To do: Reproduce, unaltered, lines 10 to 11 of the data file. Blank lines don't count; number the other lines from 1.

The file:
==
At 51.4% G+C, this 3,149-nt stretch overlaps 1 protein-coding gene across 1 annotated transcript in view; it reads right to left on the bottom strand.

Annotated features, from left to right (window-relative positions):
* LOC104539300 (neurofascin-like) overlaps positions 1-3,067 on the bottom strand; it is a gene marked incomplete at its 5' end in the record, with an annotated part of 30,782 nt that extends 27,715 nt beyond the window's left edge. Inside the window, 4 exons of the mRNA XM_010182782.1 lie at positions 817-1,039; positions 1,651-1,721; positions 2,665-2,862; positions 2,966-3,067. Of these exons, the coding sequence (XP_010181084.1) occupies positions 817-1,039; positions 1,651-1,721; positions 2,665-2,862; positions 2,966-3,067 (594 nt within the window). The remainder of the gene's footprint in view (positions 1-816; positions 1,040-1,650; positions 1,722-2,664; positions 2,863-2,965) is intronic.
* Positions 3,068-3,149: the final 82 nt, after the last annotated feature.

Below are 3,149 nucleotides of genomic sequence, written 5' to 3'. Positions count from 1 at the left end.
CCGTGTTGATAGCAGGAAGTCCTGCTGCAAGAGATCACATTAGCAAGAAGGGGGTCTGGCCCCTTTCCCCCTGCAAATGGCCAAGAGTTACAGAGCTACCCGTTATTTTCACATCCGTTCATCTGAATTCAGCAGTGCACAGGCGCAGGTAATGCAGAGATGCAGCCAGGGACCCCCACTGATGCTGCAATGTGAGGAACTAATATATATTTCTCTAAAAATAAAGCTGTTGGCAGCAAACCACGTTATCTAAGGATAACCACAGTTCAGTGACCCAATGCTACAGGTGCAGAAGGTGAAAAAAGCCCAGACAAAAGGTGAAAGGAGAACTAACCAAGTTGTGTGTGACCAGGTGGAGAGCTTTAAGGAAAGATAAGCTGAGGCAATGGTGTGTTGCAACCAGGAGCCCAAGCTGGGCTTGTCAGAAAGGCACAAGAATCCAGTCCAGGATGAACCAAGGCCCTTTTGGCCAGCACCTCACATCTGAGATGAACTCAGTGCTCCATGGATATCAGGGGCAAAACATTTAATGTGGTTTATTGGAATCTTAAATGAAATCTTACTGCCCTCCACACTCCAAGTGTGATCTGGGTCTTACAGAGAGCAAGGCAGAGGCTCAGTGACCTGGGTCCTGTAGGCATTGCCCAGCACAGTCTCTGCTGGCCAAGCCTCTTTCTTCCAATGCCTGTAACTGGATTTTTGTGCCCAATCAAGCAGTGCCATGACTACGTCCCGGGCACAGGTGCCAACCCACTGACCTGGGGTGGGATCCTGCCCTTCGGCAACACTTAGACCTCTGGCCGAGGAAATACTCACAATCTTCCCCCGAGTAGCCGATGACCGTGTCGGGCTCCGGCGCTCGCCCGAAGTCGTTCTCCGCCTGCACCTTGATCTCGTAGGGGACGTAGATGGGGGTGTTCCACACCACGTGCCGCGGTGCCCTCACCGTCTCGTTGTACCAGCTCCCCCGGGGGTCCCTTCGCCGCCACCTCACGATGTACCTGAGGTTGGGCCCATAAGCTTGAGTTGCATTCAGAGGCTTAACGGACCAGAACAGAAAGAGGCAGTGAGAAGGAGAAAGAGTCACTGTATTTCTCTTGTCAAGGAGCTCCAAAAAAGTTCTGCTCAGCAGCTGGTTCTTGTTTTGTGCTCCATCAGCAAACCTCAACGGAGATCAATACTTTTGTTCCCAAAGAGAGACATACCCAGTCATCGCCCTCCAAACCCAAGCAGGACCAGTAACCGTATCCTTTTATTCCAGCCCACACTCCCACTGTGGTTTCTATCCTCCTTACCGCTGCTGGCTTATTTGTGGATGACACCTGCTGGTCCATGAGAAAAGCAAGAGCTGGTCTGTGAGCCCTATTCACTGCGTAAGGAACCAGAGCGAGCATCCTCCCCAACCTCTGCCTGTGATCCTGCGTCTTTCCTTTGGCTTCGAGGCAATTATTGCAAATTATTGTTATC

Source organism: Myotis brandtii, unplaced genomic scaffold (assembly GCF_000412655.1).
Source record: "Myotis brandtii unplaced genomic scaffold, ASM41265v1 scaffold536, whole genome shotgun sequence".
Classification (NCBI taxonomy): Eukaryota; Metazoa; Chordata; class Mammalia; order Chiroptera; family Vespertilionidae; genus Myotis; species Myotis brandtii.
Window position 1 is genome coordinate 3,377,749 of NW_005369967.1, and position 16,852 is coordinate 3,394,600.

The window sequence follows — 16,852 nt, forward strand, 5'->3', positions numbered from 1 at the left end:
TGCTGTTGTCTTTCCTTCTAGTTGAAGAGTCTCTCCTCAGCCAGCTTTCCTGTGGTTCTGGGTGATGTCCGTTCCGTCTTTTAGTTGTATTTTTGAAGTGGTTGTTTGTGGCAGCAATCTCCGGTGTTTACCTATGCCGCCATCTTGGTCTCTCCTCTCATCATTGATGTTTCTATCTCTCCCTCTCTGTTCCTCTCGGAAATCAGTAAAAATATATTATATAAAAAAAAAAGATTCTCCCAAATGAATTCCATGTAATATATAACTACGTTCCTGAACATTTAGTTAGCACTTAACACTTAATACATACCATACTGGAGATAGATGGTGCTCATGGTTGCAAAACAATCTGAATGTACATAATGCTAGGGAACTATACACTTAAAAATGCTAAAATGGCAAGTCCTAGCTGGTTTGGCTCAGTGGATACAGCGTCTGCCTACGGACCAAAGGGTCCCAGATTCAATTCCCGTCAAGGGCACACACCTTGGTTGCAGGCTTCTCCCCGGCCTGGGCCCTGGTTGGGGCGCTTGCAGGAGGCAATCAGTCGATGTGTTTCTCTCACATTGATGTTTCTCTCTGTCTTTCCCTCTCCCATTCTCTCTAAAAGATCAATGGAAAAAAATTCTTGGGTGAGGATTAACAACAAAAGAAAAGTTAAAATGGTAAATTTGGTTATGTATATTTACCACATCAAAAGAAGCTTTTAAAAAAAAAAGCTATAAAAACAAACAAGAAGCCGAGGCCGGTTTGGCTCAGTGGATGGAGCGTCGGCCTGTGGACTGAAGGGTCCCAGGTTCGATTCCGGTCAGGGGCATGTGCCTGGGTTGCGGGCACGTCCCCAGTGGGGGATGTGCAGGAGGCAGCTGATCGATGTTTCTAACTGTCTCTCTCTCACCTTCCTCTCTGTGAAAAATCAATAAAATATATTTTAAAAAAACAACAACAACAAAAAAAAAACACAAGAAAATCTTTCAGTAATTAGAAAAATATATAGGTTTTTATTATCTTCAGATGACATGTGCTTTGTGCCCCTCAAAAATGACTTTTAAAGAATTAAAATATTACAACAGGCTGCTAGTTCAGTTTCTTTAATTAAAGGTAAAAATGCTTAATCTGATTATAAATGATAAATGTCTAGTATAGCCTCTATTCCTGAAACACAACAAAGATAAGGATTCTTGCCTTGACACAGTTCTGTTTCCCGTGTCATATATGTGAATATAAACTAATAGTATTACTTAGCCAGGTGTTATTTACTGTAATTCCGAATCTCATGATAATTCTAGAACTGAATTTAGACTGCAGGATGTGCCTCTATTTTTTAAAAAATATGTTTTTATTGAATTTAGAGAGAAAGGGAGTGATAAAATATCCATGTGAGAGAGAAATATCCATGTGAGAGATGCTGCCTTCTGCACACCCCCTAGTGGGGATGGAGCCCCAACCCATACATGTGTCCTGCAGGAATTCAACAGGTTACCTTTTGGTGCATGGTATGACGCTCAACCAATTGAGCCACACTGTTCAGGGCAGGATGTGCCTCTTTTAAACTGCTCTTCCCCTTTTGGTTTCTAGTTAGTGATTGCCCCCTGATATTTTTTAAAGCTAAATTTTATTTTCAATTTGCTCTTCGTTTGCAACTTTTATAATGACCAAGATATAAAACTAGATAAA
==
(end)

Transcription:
Window position 1 is genome coordinate 3,377,749 of NW_005369967.1, and position 16,852 is coordinate 3,394,600.

The window sequence follows — 16,852 nt, forward strand, 5'->3', positions numbered from 1 at the left end: